Geopolitics

Losing On Battlefield, ISIS Spreads Terror Deep And Wide

One expert warns of a new "wolf pack" tactics for sowing terror with small, coordinated attacks like those seen this past week in Istanbul and Dhaka.

Aftermath of the car bomb attack in Baghdad
Aftermath of the car bomb attack in Baghdad
Carol Morello and Joby Warrick

WASHINGTON â€" Massacres attributed to the ­Islamic State have struck on four continents this year, reflecting how the appeal of the group’s ideology is growing even as the territory it controls in Iraq and Syria has receded, according to experts.

The slaughter of civilians in three large attacks in the past week alone â€" in Istanbul on Tuesday, in Dhaka, Bangladesh, on Friday, and in Baghdad on Sunday â€" suggests that militant actions beyond the caliphate’s borders are taking place more frequently and not necessarily with any overt direction from some caliphate headquarters. Even more alarmingly, a growing number of attacks, starting with those in Paris and Brussels, were conducted by gangs of assailants instead of by an individual gunman.

“What’s striking to me about the Istanbul and Dhaka attacks is that both weren’t done by lone wolves at all,” said Bruce Riedel, a former CIA counterterrorism official and Brookings Institution analyst of al-Qaeda and the Islamic State (ISIS). “These were done by teams of terrorists working with a very thought-through attack plan. I call them ‘wolf pack’ attacks. They are rapidly becoming the Islamic State’s signature.”

Last week, to mark the two-year anniversary of its self-declared caliphate, ISIS created a chart showing its influence, stretching from the moderate control it claims in the Philippines to a “covert” presence in France, with 15 other countries in between. Even countries not on the list are fearful. In India, the government says dozens of Indian Muslims are being monitored after they have undergone some kind of training with the Islamic State, but Indian officials acknowledge the actual number may be much higher.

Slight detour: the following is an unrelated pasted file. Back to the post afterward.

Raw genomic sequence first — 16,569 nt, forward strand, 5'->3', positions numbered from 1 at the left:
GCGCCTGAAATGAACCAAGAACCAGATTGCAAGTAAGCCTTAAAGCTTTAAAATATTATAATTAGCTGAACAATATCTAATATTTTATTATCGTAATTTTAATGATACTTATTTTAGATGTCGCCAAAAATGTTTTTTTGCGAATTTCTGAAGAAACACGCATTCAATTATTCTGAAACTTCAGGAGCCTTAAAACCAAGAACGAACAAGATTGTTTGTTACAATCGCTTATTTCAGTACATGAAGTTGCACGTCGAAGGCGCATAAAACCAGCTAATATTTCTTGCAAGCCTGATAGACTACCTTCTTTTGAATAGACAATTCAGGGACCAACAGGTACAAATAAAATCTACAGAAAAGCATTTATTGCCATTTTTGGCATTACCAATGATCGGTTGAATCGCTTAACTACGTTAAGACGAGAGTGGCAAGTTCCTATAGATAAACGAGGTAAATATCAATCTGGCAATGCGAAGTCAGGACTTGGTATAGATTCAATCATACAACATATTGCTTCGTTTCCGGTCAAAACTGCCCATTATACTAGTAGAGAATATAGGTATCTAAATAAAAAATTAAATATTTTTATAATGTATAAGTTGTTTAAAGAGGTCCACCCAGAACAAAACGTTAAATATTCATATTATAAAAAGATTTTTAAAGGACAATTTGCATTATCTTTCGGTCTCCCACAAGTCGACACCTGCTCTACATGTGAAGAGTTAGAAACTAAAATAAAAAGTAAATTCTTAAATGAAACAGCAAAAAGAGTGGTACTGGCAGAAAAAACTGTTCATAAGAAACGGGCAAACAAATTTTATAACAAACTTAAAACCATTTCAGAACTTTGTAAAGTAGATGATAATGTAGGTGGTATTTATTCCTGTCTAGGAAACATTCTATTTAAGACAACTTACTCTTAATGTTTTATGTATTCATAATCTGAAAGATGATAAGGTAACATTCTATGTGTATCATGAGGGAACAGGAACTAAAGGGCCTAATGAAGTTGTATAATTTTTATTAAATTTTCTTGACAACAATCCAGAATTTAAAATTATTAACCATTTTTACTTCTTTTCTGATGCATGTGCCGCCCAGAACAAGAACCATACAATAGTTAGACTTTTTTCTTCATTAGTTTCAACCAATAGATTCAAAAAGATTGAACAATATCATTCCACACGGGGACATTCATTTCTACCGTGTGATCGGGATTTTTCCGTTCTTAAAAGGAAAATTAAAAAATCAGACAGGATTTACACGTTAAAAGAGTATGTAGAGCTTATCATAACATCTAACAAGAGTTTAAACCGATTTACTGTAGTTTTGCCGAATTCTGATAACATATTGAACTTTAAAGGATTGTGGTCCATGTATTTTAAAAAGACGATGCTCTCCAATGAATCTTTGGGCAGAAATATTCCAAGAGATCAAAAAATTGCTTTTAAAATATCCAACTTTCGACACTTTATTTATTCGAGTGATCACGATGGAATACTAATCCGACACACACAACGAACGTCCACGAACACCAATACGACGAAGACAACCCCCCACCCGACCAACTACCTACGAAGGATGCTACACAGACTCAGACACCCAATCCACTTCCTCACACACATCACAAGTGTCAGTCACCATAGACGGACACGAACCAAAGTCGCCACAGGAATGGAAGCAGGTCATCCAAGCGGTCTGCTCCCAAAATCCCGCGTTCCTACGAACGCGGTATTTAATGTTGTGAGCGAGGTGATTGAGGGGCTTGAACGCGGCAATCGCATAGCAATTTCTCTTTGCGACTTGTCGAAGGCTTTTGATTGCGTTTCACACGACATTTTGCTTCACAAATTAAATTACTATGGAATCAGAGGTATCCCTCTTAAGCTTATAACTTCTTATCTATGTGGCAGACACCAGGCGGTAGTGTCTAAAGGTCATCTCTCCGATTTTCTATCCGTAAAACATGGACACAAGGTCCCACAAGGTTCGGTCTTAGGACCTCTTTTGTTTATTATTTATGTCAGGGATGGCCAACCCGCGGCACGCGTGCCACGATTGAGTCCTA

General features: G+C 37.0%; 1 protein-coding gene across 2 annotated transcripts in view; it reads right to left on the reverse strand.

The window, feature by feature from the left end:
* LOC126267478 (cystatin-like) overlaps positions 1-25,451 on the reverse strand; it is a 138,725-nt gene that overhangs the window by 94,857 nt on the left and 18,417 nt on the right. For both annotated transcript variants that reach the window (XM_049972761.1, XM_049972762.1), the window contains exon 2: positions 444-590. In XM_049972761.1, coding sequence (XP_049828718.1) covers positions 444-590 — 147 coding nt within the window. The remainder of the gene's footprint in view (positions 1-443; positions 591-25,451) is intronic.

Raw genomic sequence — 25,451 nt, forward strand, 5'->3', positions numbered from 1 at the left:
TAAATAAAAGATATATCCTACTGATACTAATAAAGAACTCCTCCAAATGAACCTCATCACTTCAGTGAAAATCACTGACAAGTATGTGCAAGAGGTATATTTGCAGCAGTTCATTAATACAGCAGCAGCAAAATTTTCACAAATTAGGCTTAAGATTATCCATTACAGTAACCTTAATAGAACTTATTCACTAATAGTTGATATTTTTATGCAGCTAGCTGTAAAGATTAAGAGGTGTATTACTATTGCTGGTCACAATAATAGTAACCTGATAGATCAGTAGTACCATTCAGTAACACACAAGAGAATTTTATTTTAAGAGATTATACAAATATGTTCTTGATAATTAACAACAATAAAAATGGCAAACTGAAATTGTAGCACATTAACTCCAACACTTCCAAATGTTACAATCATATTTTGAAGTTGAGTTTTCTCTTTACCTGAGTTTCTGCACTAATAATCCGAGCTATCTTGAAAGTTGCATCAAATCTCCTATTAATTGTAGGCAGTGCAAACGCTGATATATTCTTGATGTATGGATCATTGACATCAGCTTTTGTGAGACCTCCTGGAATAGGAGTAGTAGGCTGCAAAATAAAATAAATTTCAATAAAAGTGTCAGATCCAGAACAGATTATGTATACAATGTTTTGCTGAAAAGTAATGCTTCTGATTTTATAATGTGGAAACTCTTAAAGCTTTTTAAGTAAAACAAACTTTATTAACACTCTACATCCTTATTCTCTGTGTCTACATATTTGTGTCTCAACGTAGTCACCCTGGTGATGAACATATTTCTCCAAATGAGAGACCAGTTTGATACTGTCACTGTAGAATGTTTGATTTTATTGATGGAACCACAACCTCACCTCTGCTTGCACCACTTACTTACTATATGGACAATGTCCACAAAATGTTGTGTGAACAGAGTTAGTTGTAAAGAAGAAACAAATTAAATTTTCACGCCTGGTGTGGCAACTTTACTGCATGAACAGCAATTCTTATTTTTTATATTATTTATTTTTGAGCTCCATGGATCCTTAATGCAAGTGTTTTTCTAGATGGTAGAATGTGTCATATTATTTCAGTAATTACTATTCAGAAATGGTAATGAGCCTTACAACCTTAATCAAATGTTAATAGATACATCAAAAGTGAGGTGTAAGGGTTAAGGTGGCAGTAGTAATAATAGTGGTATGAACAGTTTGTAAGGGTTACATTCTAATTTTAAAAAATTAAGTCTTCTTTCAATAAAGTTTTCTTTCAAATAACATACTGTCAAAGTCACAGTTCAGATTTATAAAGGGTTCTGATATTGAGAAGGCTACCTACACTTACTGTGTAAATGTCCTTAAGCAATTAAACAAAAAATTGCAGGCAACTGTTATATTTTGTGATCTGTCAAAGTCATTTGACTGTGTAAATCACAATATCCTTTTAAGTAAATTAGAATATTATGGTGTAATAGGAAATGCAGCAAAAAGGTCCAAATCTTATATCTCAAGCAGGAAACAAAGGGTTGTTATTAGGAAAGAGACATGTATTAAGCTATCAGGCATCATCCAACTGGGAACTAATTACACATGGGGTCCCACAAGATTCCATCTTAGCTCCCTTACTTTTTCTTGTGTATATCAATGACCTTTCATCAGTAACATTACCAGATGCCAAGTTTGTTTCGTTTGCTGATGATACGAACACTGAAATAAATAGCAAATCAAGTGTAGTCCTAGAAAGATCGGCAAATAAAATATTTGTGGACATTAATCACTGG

While the core of the caliphate in Iraq and Syria has been pummeled by coalition airstrikes and by armies and militias fighting them on the ground, Islamic State soldiers have spread throughout the Middle East and far afield. Attacks in Turkey, Bangladesh, Nigeria, Afghanistan, Libya, Tunisia, Saudi Arabia, Egypt, Kuwait and several European capitals, and the lone-wolf attacks in Orlando and San Bernardino, show the Islamic State’s potency as an ideology.

Rep. Adam B. Schiff (D-Calif.), the ranking Democrat on the House Permanent Select Committee on Intelligence, said on CBS’s “Face the Nation” Sunday that the Islamic State is “vicious and adaptive” in what he called a “global terrorism campaign.”

“It’s very much losing territory, but at the same time, expanding its global presence,” he said.

U.S. intelligence officials say battlefield setbacks in Iraq and Syria appear to have driven the Islamic State’s leaders to speed up their timeline for attacks abroad. Many intelligence officials and terrorism experts think that recent terrorist strikes in Paris, Brussels, Turkey and Bangladesh are a reflection of that strategy.

“We judge that ISIS will intensify its global terror campaign to maintain its dominance of the global terrorism agenda,” CIA Director John Brennan said in testimony before the Senate last month.

While the Islamic State had been primarily focused on building and defending its caliphate, the group has long expressed ambitions for attacking targets outside the Middle East. The jihadists’ English-language magazine, Dabiq, regularly includes discussions of plans to conquer Rome and other cities of symbolic importance, in addition to capturing all lands that were once part of the Islamic empires of history. In Dhaka, foreign customers at the Holey Artisan Bakery who were from “Crusader countries” were singled out for death.